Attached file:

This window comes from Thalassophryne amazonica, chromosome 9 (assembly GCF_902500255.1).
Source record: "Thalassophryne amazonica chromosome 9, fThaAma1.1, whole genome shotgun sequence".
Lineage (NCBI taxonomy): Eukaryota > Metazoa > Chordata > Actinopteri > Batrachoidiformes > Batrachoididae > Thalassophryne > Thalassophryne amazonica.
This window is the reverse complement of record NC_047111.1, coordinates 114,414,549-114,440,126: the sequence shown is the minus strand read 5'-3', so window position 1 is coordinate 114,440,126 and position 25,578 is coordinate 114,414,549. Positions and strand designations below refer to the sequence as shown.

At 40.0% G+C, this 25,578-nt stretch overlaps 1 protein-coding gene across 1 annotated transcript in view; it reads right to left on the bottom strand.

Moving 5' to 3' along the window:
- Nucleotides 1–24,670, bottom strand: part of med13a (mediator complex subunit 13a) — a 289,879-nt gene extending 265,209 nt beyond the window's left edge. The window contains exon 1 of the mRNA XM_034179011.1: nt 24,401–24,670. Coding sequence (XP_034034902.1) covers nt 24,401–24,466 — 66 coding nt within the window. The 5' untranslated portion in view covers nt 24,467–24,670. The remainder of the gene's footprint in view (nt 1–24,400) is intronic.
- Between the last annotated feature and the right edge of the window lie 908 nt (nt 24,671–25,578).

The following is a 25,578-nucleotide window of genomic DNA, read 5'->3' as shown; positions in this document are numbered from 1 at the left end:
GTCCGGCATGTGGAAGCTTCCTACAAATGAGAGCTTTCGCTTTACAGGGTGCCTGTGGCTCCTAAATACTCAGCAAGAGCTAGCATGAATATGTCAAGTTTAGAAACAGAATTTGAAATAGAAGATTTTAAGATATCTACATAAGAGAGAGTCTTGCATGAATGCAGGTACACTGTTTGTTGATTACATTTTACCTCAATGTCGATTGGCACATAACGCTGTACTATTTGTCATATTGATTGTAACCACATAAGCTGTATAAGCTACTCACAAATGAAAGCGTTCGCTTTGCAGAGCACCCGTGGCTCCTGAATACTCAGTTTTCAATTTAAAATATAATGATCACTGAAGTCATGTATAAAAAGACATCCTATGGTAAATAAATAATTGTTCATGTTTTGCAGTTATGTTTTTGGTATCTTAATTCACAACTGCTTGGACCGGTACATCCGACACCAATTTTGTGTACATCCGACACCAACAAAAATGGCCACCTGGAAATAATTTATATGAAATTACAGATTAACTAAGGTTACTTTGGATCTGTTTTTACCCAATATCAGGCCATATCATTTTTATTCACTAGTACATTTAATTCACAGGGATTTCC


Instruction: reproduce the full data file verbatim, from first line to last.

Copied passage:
This window comes from Thalassophryne amazonica, chromosome 9 (assembly GCF_902500255.1).
Source record: "Thalassophryne amazonica chromosome 9, fThaAma1.1, whole genome shotgun sequence".
Lineage (NCBI taxonomy): Eukaryota > Metazoa > Chordata > Actinopteri > Batrachoidiformes > Batrachoididae > Thalassophryne > Thalassophryne amazonica.
This window is the reverse complement of record NC_047111.1, coordinates 114,414,549-114,440,126: the sequence shown is the minus strand read 5'-3', so window position 1 is coordinate 114,440,126 and position 25,578 is coordinate 114,414,549. Positions and strand designations below refer to the sequence as shown.

At 40.0% G+C, this 25,578-nt stretch overlaps 1 protein-coding gene across 1 annotated transcript in view; it reads right to left on the bottom strand.

Moving 5' to 3' along the window:
- Nucleotides 1–24,670, bottom strand: part of med13a (mediator complex subunit 13a) — a 289,879-nt gene extending 265,209 nt beyond the window's left edge. The window contains exon 1 of the mRNA XM_034179011.1: nt 24,401–24,670. Coding sequence (XP_034034902.1) covers nt 24,401–24,466 — 66 coding nt within the window. The 5' untranslated portion in view covers nt 24,467–24,670. The remainder of the gene's footprint in view (nt 1–24,400) is intronic.
- Between the last annotated feature and the right edge of the window lie 908 nt (nt 24,671–25,578).

The following is a 25,578-nucleotide window of genomic DNA, read 5'->3' as shown; positions in this document are numbered from 1 at the left end:
GTCCGGCATGTGGAAGCTTCCTACAAATGAGAGCTTTCGCTTTACAGGGTGCCTGTGGCTCCTAAATACTCAGCAAGAGCTAGCATGAATATGTCAAGTTTAGAAACAGAATTTGAAATAGAAGATTTTAAGATATCTACATAAGAGAGAGTCTTGCATGAATGCAGGTACACTGTTTGTTGATTACATTTTACCTCAATGTCGATTGGCACATAACGCTGTACTATTTGTCATATTGATTGTAACCACATAAGCTGTATAAGCTACTCACAAATGAAAGCGTTCGCTTTGCAGAGCACCCGTGGCTCCTGAATACTCAGTTTTCAATTTAAAATATAATGATCACTGAAGTCATGTATAAAAAGACATCCTATGGTAAATAAATAATTGTTCATGTTTTGCAGTTATGTTTTTGGTATCTTAATTCACAACTGCTTGGACCGGTACATCCGACACCAATTTTGTGTACATCCGACACCAACAAAAATGGCCACCTGGAAATAATTTATATGAAATTACAGATTAACTAAGGTTACTTTGGATCTGTTTTTACCCAATATCAGGCCATATCATTTTTATTCACTAGTACATTTAATTCACAGGGATTTCC